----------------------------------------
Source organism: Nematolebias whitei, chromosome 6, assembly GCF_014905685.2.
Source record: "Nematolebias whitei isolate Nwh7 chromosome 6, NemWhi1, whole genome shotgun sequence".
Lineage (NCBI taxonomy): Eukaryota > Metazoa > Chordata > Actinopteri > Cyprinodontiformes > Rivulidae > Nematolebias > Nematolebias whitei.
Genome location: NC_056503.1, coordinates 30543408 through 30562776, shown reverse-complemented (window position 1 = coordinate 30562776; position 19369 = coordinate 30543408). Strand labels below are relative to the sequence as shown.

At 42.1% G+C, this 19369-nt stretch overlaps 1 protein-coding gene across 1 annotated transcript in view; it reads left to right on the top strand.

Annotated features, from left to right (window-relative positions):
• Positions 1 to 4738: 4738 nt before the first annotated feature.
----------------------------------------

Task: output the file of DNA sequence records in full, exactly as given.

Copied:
Source organism: Nematolebias whitei, chromosome 6, assembly GCF_014905685.2.
Source record: "Nematolebias whitei isolate Nwh7 chromosome 6, NemWhi1, whole genome shotgun sequence".
Lineage (NCBI taxonomy): Eukaryota > Metazoa > Chordata > Actinopteri > Cyprinodontiformes > Rivulidae > Nematolebias > Nematolebias whitei.
Genome location: NC_056503.1, coordinates 30543408 through 30562776, shown reverse-complemented (window position 1 = coordinate 30562776; position 19369 = coordinate 30543408). Strand labels below are relative to the sequence as shown.

At 42.1% G+C, this 19369-nt stretch overlaps 1 protein-coding gene across 1 annotated transcript in view; it reads left to right on the top strand.

Annotated features, from left to right (window-relative positions):
• Positions 1 to 4738: 4738 nt before the first annotated feature.